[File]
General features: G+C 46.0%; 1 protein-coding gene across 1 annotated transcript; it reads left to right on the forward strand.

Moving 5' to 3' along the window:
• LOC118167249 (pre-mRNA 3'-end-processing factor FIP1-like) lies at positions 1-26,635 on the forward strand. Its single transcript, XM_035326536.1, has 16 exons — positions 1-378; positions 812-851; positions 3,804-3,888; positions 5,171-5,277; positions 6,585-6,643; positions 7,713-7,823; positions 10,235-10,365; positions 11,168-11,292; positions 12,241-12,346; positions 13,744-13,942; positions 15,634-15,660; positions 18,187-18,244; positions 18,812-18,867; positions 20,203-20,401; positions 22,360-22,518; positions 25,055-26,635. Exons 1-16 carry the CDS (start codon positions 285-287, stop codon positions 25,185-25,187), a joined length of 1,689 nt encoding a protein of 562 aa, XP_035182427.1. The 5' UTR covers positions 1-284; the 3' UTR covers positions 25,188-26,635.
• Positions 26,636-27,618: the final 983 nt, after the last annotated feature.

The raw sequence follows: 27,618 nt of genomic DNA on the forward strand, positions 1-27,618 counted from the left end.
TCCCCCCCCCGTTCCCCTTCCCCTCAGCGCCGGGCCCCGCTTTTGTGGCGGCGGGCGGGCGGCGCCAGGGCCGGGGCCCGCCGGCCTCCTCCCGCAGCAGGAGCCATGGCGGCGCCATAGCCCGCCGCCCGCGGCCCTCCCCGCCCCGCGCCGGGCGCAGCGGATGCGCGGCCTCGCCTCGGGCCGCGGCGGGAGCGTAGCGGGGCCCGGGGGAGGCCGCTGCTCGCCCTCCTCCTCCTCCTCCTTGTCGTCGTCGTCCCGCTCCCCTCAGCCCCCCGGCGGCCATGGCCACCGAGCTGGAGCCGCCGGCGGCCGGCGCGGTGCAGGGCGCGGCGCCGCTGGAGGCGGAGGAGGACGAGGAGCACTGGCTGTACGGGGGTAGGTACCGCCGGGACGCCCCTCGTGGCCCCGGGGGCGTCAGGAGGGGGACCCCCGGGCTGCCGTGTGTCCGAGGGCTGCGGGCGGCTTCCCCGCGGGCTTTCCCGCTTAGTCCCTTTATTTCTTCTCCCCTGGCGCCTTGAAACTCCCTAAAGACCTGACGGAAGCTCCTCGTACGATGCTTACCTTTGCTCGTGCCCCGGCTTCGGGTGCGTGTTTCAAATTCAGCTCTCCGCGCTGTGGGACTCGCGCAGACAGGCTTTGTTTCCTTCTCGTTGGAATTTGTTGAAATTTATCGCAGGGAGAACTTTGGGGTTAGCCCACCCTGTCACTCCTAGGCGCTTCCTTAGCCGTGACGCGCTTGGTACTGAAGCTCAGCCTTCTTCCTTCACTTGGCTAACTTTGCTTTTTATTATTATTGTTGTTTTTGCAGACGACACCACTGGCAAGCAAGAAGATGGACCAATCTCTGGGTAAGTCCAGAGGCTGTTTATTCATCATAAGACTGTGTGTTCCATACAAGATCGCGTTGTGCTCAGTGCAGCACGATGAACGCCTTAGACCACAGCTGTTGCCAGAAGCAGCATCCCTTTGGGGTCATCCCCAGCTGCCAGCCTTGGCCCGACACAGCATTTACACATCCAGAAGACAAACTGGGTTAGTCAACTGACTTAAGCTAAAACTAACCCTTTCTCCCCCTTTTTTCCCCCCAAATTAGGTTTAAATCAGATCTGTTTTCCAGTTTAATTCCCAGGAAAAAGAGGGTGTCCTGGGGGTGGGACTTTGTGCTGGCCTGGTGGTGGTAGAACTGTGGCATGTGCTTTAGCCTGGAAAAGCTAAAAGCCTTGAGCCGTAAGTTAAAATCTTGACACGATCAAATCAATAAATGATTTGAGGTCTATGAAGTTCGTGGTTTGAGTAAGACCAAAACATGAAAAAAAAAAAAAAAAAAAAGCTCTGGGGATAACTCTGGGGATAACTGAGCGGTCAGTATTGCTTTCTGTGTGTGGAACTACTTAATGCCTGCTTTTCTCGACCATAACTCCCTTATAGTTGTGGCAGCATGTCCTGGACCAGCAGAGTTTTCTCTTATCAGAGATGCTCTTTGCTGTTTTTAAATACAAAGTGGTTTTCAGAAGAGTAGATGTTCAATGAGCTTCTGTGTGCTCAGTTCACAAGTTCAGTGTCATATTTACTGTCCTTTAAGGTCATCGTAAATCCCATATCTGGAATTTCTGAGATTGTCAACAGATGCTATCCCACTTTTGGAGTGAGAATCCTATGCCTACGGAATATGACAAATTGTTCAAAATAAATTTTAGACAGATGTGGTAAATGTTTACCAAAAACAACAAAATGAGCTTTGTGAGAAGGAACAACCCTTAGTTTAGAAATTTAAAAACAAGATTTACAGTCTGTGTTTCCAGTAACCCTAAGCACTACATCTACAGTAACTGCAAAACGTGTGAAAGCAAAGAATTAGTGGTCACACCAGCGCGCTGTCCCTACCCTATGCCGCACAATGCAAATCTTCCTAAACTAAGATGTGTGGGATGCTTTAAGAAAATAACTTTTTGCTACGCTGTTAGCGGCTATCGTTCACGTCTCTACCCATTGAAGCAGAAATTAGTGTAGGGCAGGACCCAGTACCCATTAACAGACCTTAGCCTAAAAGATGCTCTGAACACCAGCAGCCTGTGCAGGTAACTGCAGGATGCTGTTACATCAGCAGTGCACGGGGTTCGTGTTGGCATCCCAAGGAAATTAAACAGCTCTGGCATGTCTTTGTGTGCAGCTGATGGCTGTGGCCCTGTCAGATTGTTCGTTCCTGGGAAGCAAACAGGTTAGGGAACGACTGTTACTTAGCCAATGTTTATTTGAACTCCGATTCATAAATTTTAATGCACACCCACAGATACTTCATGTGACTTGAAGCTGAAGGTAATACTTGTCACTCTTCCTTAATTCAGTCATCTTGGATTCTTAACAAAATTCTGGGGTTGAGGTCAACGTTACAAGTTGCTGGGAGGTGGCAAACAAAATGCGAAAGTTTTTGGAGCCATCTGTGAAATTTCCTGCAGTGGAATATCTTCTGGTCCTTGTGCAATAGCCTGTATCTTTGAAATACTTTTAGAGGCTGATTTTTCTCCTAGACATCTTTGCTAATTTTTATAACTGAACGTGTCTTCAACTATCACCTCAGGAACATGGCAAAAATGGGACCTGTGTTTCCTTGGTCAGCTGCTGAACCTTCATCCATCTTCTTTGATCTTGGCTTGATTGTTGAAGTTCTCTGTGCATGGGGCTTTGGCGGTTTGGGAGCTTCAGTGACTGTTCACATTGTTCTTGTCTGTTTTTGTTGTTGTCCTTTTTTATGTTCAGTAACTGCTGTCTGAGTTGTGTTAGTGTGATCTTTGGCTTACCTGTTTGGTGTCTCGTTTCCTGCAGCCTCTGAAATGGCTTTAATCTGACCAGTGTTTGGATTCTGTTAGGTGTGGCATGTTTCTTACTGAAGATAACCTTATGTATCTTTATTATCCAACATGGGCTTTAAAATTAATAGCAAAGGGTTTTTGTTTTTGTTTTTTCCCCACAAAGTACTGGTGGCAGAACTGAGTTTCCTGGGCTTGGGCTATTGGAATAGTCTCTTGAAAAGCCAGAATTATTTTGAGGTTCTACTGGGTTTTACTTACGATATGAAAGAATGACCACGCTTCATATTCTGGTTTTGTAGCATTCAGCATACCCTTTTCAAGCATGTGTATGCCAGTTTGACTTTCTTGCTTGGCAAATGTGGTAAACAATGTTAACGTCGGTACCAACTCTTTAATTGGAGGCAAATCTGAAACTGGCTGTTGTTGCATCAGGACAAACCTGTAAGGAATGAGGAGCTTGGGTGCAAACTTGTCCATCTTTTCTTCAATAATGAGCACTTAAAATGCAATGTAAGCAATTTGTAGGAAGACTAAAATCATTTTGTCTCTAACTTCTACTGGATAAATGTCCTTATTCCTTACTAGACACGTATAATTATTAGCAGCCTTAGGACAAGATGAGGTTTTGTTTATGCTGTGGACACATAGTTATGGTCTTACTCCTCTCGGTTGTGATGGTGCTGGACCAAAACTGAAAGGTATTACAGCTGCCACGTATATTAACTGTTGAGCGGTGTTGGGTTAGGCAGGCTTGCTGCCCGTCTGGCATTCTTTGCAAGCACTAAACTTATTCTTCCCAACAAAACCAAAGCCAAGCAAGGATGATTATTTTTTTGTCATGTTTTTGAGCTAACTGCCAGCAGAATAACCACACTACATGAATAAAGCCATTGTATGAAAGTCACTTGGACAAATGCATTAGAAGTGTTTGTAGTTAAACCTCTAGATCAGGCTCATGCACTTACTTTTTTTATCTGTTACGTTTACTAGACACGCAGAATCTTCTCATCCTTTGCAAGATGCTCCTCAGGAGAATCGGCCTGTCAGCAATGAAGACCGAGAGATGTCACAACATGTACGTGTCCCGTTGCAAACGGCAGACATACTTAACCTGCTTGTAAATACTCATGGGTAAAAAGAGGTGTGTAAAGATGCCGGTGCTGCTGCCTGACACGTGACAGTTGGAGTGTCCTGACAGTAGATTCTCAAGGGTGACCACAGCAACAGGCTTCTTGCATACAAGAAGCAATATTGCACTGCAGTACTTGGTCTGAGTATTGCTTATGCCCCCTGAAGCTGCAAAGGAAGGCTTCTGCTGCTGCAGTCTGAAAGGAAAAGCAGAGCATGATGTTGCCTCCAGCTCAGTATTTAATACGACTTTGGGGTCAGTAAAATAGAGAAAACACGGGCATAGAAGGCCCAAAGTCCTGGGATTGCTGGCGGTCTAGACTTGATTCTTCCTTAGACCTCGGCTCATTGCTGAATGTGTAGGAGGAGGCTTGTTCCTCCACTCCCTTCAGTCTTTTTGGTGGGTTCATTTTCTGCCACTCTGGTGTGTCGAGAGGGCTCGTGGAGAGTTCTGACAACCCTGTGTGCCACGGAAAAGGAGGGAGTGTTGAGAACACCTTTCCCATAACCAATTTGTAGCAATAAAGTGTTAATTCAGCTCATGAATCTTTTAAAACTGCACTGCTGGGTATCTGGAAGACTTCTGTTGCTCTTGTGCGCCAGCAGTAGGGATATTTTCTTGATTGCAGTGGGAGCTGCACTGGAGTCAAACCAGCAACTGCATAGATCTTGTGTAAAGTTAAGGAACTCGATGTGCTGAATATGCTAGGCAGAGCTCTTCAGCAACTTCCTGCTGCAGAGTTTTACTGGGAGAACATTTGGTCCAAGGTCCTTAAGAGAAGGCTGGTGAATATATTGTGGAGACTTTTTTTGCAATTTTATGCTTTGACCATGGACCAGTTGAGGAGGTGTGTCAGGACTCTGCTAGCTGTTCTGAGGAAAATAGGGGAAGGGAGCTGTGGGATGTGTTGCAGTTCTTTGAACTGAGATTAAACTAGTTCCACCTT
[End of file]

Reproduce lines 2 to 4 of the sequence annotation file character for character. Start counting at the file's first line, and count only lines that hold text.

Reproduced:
Moving 5' to 3' along the window:
• LOC118167249 (pre-mRNA 3'-end-processing factor FIP1-like) lies at positions 1-26,635 on the forward strand. Its single transcript, XM_035326536.1, has 16 exons — positions 1-378; positions 812-851; positions 3,804-3,888; positions 5,171-5,277; positions 6,585-6,643; positions 7,713-7,823; positions 10,235-10,365; positions 11,168-11,292; positions 12,241-12,346; positions 13,744-13,942; positions 15,634-15,660; positions 18,187-18,244; positions 18,812-18,867; positions 20,203-20,401; positions 22,360-22,518; positions 25,055-26,635. Exons 1-16 carry the CDS (start codon positions 285-287, stop codon positions 25,185-25,187), a joined length of 1,689 nt encoding a protein of 562 aa, XP_035182427.1. The 5' UTR covers positions 1-284; the 3' UTR covers positions 25,188-26,635.
• Positions 26,636-27,618: the final 983 nt, after the last annotated feature.